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What makes a good microlearning video?

When creating videos for microlearning it is important to record, edit and produce videos in a way that fits the microlearning style of content. For those who aren’t familiar with microlearning, microlearning is a learning and development methodology that focuses on delivering training in small bite sized chunks. The benefit of this is that it gives the learner time to digest what they are learning before moving onto the next topic. When creating videos for eLearning it might be longer, it may consist of webinars or QA discussions and could be long form content, for microlearning however the videos need to be shorter as the content is broken down into smaller pieces and chances are learners will be taking it on-the-go, resulting in a limited amount of time they can dedicate to the videos in one go.

But what makes a good microlearning video? Below are some things you can do to improve your microlearning videos.

1. Focus on a specific topic

When creating a microlearning video one of the challenges is trying to include all the required content into a video without going into too much detail or going off track. It can be tempting when making the video to include as much information as possible about a subject, however this can result in the video going off topic or covering too much information and overloading the learner. In an eLearning course or learning video this may be fine as you have more time, but in a microlearning video you have limited time to teach your subject so as a result it needs to be concise and focused on a specific subject area.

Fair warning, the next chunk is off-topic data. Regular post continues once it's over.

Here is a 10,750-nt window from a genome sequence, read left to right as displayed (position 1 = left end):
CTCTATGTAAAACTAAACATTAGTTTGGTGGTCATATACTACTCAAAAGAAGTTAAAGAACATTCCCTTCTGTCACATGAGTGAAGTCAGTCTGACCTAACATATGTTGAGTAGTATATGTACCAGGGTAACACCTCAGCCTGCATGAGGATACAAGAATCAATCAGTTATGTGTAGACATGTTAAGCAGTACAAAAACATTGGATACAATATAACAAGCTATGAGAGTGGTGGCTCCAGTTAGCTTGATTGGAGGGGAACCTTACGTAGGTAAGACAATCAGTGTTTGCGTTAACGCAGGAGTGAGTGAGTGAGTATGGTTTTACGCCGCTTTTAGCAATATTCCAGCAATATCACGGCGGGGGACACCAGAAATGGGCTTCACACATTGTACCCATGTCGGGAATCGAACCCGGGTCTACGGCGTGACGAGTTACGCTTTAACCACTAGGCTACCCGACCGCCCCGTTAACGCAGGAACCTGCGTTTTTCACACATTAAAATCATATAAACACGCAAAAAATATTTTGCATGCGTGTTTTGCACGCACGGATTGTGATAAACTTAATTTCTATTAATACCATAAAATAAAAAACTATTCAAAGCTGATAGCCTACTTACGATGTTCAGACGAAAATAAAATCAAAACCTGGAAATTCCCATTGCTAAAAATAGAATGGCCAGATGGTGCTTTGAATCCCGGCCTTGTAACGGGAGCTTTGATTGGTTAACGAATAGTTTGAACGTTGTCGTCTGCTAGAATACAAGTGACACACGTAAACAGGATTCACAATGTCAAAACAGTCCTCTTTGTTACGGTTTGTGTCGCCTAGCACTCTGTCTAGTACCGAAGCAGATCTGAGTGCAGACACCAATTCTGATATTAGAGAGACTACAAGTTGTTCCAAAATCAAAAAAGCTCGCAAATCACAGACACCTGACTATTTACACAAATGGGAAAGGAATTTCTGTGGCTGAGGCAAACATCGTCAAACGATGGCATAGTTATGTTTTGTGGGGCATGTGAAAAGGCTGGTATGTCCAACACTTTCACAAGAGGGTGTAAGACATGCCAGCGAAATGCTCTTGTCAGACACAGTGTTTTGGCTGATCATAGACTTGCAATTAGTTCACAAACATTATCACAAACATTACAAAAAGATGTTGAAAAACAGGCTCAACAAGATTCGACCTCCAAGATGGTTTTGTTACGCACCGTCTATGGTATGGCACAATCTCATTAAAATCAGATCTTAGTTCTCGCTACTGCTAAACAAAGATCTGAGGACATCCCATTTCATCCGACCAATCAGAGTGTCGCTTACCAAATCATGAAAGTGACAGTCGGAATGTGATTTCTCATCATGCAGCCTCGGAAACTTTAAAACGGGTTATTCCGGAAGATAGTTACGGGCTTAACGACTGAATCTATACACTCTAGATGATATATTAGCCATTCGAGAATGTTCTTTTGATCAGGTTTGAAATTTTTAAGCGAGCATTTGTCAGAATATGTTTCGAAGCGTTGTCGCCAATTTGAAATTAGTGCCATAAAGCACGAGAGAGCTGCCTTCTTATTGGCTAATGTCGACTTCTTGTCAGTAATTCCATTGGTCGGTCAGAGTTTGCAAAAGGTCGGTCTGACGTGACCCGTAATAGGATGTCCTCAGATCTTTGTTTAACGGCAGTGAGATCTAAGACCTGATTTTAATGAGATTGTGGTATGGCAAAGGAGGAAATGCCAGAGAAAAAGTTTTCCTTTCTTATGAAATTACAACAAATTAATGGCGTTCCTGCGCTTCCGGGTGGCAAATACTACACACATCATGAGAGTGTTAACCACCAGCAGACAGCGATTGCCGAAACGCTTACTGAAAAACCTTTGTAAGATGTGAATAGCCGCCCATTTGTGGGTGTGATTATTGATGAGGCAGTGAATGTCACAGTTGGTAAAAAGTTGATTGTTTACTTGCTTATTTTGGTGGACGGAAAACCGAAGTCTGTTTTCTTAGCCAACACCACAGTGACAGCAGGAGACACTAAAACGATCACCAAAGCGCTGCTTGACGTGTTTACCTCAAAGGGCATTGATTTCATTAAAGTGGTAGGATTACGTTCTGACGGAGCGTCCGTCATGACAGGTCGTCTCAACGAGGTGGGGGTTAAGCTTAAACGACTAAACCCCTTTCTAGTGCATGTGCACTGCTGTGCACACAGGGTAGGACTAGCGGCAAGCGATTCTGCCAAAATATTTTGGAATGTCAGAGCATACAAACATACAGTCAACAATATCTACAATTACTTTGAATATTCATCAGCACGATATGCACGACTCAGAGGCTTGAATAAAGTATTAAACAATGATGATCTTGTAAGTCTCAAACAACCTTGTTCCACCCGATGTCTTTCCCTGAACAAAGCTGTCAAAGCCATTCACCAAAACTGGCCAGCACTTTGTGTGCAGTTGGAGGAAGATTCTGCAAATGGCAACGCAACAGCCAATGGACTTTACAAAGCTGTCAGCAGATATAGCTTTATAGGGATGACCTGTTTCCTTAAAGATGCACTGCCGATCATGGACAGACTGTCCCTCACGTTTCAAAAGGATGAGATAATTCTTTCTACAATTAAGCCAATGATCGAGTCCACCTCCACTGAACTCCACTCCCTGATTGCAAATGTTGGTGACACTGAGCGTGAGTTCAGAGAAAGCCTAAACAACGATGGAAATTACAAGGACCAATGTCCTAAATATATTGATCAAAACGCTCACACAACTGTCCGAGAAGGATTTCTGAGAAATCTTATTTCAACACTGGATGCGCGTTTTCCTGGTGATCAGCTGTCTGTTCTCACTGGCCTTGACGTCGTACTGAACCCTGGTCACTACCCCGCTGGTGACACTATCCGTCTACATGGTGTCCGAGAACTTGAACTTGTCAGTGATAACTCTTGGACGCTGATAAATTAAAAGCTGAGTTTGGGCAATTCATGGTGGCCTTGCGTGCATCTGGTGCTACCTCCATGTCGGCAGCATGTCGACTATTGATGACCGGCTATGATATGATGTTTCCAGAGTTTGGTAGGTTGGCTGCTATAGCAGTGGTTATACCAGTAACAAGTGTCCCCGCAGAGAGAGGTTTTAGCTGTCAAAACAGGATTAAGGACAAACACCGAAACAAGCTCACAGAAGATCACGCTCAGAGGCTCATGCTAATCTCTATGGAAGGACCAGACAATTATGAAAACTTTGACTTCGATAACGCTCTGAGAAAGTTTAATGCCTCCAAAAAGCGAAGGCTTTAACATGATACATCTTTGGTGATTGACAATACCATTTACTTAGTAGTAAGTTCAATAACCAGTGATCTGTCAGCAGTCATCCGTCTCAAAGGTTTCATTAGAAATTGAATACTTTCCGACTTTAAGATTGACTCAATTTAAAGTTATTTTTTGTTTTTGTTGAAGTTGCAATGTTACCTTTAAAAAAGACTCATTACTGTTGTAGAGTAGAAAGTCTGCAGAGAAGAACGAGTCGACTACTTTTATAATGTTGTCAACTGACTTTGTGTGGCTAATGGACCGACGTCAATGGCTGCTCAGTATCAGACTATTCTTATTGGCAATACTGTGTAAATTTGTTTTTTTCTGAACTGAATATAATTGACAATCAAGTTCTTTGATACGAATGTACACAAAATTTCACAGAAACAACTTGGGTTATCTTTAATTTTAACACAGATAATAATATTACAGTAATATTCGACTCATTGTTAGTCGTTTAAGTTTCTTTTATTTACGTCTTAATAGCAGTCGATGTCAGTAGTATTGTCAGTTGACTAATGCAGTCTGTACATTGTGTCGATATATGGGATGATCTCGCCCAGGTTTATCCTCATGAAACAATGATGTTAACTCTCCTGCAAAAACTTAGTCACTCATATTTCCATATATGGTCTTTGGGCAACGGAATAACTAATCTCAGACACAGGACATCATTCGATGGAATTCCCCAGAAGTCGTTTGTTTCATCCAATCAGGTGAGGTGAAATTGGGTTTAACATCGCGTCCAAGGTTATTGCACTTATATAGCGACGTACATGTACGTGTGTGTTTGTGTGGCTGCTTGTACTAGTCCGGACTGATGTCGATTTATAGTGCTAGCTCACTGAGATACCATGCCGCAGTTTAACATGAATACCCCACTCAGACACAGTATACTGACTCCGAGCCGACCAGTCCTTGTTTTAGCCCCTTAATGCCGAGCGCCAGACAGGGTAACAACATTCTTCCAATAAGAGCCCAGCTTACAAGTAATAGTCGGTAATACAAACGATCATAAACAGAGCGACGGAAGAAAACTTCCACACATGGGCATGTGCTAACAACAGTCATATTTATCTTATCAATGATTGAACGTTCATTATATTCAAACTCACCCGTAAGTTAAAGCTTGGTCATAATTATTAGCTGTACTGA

2. Make it visual

During the planning stage of creating a microlearning video it can be easy to focus only on the content of the video and trying to convey the technical knowledge. But its also important to remember that learners need to be engaged and interested while watching the video, therefore you should consider adding visual elements to your video. Visual elements can be anything including colours, on-screen text or animations with the goal of making the video more interesting and appealing to the learner. When planning your video it is recommended to sit down with a designer who can provide input in the types of visuals you can include to make your content more engaging to the learner.

3. Think about devices

When creating your microlearning video the design and content are two key aspects, however it is also important to consider the technology that the video will be viewed on. Chances are if you are creating microlearning your learners will be viewing the content on a variety of devices including smartphones and tablets while on the go. This means that learners are most likely not going to have a stable Wi-Fi connection and will be using data, as a result it is important when publishing the video to try and reduce the file size, if the video file is too large it will result it either not loading or using large amounts of the learners data. If you have a download feature for your videos this can resolve a lot of issues related to file size and download limited.


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